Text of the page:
Joe Hendren

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Thursday, August 06, 2009

Silence from Labour on ministerial housing is a mistake

It is most unfortunate the Labour opposition have made the decision to join National's conspiracy of silence over the out-of-town housing allowances issue. Even if Labour had some dirty laundry themselves, it is more important to speak out and differentiate themselves clearly from National, who being in Government would normally take most of the rap.

Instead, Labour look like they are out of touch. When they have reluctantly commented on the issue they have appeared nervous and indecisive.

If Phil Goff was a better opposition leader he would have gained the initiative by immediately demanding an inquiry into the issue, freely admitting there may have been some Labour 'mistakes'. At the same time he could have barraged Key with suggestions on how to do things better. Good use of parliamentary questions and Trevor Mallard may have uncovered information that put ministers under more pressure.

Instead Goff let John Key gain some of the initiative with his soft as Teflon 'review'. Through their actions the right encourage cynicism toward politicians - it just so happens a electorate with less expectations of politicians usually suits their agenda. So in their silence, have Labour helped the right undermine faith in democracy?

Unfortunately, a 'plague on both your houses' has been a common theme this week - in more ways than one.

As for the Greens, IMHO they had nothing to worry about regarding the Green Futures Superannuation Scheme - the fact they have been more open about their arrangements for years should provide enough political cover.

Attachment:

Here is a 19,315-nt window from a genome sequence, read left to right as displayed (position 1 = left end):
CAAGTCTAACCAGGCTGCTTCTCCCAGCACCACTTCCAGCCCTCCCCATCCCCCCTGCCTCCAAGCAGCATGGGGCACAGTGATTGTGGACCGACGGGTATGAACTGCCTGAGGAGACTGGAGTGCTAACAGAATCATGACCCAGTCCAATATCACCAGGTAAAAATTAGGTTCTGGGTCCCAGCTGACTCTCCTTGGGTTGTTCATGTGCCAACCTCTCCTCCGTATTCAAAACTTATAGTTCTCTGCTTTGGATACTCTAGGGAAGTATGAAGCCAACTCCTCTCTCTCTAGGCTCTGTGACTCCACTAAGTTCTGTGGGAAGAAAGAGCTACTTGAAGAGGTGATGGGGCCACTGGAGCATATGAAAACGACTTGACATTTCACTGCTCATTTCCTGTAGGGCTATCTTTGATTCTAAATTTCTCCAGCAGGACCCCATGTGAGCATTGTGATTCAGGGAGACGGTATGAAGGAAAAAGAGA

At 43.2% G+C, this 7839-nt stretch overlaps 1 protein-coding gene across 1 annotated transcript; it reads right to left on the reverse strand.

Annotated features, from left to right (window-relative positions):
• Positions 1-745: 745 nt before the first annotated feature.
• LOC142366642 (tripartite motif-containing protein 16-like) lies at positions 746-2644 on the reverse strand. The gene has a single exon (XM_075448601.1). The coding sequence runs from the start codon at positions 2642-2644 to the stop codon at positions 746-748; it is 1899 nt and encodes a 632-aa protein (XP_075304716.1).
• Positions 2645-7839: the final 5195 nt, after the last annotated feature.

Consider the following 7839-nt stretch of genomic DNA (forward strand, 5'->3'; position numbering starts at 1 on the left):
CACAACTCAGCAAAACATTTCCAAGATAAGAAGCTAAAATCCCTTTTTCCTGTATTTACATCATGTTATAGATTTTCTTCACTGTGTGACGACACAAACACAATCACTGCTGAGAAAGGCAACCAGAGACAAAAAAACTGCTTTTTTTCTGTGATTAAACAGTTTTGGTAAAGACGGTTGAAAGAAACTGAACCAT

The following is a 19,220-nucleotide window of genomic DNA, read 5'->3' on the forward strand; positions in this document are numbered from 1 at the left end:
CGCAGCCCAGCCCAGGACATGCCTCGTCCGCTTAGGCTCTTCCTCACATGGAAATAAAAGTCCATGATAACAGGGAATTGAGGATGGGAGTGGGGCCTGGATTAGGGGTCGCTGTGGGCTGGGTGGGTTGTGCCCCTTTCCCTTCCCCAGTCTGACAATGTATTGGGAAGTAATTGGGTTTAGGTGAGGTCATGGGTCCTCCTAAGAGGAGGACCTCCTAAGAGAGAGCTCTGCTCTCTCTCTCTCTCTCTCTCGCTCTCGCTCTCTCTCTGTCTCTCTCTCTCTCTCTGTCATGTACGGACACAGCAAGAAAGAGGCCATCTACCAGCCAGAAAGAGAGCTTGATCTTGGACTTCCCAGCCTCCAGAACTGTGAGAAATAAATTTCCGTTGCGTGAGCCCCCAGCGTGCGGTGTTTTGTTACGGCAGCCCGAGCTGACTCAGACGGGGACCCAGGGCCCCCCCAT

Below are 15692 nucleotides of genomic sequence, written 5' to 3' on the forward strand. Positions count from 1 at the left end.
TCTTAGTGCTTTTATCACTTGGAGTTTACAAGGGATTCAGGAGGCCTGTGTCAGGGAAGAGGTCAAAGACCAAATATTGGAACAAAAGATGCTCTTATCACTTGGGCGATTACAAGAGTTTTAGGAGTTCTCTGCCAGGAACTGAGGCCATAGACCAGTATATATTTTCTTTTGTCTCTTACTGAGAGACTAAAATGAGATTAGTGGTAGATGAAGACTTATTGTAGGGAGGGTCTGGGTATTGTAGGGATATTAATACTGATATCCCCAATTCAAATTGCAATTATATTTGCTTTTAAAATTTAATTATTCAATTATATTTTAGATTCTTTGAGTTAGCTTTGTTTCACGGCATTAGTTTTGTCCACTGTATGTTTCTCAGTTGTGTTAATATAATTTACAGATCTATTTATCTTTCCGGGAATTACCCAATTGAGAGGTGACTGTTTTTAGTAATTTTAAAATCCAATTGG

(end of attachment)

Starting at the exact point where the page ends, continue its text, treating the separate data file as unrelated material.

There are reasonable and necessary expenses for being an out-of-Wellington MP. Its only the profit seeking rorts that need to stop.

I was working in Parliament in 2001 when National and Act's campaign against Hobbs and Bunkle was in full swing. It went far beyond just raising issues - it was the right of New Zealand politics at their most nasty, personal and vindictive. I remember thinking at the time there soon must come a point where the public would start feeling sorry for Hobbs and Bunkle - it really was that bad.

Richard Prebble was particularly obnoxious - it might be a small mercy, but the end of his second political career can be traced to his involvement in the Hobbs and Bunkle bashing. Speculation about his replacement as Act leader started soon after the 2002 election.

The memories of that National and Act campaign were a key motivation behind my posts this week.

Not that I am suggesting Labour and the Greens should now run a similar campaign - instead its more important to remind the public how nasty the Nats can be, as well as highlighting their obvious hypocrisy. How easy would it be right now to paint the Nats and Roger Douglas as greedy out of touch bullies? Unfortunately the opposition are failing to be an effective opposition right now.

Many of the National MPs who were frothing at the mouth in 2001 are now claiming, on questionable grounds, higher out-of-town allowances than Bunkle or Hobbs - it just beggars belief.

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